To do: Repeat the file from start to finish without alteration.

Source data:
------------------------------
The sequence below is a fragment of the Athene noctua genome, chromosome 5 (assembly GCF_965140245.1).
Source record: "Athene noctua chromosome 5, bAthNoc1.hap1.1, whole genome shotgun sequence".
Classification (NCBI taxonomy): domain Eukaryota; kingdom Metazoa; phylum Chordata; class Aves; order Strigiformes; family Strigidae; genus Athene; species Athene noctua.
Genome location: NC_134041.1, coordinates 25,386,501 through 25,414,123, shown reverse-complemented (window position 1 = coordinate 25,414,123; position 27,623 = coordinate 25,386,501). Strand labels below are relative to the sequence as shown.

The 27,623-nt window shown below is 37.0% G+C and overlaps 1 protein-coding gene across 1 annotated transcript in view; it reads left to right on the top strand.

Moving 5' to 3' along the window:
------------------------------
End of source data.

The sequence below is a fragment of the Athene noctua genome, chromosome 5 (assembly GCF_965140245.1).
Source record: "Athene noctua chromosome 5, bAthNoc1.hap1.1, whole genome shotgun sequence".
Classification (NCBI taxonomy): domain Eukaryota; kingdom Metazoa; phylum Chordata; class Aves; order Strigiformes; family Strigidae; genus Athene; species Athene noctua.
Genome location: NC_134041.1, coordinates 25,386,501 through 25,414,123, shown reverse-complemented (window position 1 = coordinate 25,414,123; position 27,623 = coordinate 25,386,501). Strand labels below are relative to the sequence as shown.

The 27,623-nt window shown below is 37.0% G+C and overlaps 1 protein-coding gene across 1 annotated transcript in view; it reads left to right on the top strand.

Moving 5' to 3' along the window: